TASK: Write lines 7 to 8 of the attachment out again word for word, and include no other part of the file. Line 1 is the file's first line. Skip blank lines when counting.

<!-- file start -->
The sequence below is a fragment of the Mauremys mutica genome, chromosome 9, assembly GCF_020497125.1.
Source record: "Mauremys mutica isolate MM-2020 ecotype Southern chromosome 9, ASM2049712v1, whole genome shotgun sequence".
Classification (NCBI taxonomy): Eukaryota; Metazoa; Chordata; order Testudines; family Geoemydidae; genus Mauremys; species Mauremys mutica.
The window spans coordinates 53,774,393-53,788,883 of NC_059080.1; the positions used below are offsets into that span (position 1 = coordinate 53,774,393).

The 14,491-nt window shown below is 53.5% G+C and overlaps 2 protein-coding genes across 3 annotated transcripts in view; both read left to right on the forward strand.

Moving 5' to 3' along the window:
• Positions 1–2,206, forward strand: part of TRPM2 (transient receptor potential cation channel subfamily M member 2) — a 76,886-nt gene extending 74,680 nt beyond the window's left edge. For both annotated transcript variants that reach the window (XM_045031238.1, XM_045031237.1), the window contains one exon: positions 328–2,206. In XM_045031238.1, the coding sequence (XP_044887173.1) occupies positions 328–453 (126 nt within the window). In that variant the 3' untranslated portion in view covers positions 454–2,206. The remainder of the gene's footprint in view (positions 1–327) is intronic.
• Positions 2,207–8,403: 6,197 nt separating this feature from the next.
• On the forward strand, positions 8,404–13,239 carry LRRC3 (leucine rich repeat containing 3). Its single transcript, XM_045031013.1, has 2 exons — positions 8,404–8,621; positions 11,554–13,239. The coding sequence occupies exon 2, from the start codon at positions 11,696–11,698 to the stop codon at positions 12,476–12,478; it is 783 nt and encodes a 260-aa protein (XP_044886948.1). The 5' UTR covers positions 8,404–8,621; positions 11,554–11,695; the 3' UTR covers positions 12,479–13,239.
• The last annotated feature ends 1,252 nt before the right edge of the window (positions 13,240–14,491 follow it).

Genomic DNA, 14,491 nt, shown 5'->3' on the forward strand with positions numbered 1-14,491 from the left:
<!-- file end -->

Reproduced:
• Positions 1–2,206, forward strand: part of TRPM2 (transient receptor potential cation channel subfamily M member 2) — a 76,886-nt gene extending 74,680 nt beyond the window's left edge. For both annotated transcript variants that reach the window (XM_045031238.1, XM_045031237.1), the window contains one exon: positions 328–2,206. In XM_045031238.1, the coding sequence (XP_044887173.1) occupies positions 328–453 (126 nt within the window). In that variant the 3' untranslated portion in view covers positions 454–2,206. The remainder of the gene's footprint in view (positions 1–327) is intronic.
• Positions 2,207–8,403: 6,197 nt separating this feature from the next.